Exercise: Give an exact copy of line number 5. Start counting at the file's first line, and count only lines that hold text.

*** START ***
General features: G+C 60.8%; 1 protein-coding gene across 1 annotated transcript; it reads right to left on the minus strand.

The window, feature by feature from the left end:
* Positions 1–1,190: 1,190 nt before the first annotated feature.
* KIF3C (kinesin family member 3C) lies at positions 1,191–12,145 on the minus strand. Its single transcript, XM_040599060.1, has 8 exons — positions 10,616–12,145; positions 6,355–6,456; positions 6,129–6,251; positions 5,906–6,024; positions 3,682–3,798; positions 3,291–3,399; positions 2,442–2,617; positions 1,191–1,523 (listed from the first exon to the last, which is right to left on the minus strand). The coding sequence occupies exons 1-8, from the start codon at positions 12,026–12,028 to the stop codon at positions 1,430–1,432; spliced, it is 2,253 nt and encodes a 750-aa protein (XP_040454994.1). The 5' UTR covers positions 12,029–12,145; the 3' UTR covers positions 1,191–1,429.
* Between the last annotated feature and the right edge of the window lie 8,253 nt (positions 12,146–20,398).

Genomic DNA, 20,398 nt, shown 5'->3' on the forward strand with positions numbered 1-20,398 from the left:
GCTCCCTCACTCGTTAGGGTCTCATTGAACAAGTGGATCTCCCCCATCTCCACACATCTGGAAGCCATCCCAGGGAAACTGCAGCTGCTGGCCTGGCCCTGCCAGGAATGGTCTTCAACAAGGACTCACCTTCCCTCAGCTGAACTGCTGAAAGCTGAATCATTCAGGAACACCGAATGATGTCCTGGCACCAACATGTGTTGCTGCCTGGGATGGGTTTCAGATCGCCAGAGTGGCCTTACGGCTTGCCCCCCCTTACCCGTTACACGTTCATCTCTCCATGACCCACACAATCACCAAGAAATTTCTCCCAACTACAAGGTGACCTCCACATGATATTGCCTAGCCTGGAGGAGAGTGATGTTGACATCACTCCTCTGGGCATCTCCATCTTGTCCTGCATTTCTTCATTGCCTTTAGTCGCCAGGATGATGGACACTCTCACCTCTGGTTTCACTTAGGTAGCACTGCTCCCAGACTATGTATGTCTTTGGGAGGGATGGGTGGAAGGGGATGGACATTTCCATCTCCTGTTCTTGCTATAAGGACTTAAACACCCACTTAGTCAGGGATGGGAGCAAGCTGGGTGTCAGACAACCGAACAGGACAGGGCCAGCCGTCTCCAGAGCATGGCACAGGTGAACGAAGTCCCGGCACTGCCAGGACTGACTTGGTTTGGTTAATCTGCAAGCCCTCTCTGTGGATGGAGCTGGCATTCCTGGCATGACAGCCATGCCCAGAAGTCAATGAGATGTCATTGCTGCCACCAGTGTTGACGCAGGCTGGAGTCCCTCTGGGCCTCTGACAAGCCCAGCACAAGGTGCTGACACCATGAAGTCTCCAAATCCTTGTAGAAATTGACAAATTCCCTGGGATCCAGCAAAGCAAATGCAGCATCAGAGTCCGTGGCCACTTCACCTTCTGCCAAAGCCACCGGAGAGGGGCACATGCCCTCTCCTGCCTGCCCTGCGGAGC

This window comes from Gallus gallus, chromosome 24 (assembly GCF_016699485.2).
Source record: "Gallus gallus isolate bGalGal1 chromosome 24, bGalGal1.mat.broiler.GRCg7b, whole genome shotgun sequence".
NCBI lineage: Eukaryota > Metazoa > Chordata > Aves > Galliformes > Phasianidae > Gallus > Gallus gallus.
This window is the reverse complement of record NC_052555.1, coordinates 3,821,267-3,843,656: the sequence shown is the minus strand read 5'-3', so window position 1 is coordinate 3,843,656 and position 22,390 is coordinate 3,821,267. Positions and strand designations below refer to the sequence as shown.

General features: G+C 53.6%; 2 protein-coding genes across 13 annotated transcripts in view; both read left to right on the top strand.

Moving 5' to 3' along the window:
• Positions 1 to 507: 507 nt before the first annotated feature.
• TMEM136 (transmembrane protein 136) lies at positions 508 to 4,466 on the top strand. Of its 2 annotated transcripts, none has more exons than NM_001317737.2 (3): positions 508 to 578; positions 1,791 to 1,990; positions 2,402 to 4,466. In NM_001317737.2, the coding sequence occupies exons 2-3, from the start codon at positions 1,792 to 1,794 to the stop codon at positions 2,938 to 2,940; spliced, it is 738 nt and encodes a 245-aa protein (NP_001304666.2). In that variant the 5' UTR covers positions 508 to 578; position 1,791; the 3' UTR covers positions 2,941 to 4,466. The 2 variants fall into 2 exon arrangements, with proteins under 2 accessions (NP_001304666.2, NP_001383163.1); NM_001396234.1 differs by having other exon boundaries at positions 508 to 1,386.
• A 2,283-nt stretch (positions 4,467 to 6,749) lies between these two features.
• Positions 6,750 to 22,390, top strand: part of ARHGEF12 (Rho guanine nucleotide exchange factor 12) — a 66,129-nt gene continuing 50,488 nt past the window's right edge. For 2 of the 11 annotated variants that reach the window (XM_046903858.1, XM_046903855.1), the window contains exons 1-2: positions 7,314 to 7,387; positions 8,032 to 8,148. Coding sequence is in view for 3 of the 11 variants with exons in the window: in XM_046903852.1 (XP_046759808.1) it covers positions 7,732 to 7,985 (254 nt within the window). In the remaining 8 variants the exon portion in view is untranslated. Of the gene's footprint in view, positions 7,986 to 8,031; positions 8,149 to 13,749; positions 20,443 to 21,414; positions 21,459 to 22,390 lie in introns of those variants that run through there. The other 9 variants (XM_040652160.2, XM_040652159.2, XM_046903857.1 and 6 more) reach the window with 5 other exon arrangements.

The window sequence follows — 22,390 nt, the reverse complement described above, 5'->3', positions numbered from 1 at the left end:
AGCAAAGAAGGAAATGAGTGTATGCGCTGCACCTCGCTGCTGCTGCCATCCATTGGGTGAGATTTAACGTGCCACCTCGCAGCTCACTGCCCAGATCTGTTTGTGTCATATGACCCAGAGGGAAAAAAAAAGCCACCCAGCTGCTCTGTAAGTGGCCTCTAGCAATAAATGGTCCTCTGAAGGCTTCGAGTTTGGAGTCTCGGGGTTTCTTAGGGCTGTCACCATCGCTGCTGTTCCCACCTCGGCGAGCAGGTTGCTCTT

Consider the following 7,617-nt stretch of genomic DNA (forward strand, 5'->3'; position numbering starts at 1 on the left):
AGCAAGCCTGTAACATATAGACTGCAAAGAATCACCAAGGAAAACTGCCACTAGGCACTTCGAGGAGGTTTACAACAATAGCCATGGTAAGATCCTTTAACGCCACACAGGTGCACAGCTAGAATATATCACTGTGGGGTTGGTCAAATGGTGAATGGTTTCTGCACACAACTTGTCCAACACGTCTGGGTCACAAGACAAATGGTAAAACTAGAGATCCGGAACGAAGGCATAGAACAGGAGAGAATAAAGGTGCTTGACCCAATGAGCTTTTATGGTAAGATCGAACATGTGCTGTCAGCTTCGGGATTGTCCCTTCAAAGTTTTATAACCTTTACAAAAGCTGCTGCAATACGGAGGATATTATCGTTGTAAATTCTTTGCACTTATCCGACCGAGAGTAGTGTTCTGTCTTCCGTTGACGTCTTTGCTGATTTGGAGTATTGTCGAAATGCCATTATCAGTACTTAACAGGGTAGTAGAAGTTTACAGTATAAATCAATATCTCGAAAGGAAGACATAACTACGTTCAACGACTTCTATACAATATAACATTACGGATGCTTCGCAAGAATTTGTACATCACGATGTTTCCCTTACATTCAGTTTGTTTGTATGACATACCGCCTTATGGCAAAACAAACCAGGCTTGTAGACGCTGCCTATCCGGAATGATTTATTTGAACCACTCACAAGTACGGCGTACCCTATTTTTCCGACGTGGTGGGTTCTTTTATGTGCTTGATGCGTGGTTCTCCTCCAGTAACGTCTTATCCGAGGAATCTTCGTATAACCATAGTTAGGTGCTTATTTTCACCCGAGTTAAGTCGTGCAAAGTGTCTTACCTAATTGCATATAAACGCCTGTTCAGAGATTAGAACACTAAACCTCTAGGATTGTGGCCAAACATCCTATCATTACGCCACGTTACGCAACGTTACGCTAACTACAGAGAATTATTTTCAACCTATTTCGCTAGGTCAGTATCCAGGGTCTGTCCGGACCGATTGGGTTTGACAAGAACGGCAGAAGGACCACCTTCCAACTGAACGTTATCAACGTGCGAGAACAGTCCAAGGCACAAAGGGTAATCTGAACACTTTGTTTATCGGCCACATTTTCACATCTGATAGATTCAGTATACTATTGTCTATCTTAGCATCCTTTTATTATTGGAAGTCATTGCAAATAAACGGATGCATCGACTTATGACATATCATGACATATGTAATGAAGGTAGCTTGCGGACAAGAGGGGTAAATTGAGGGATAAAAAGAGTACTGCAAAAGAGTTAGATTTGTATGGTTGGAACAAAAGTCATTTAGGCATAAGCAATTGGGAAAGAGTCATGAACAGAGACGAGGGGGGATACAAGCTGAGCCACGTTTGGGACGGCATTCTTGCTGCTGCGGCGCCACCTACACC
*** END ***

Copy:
* Between the last annotated feature and the right edge of the window lie 8,253 nt (positions 12,146–20,398).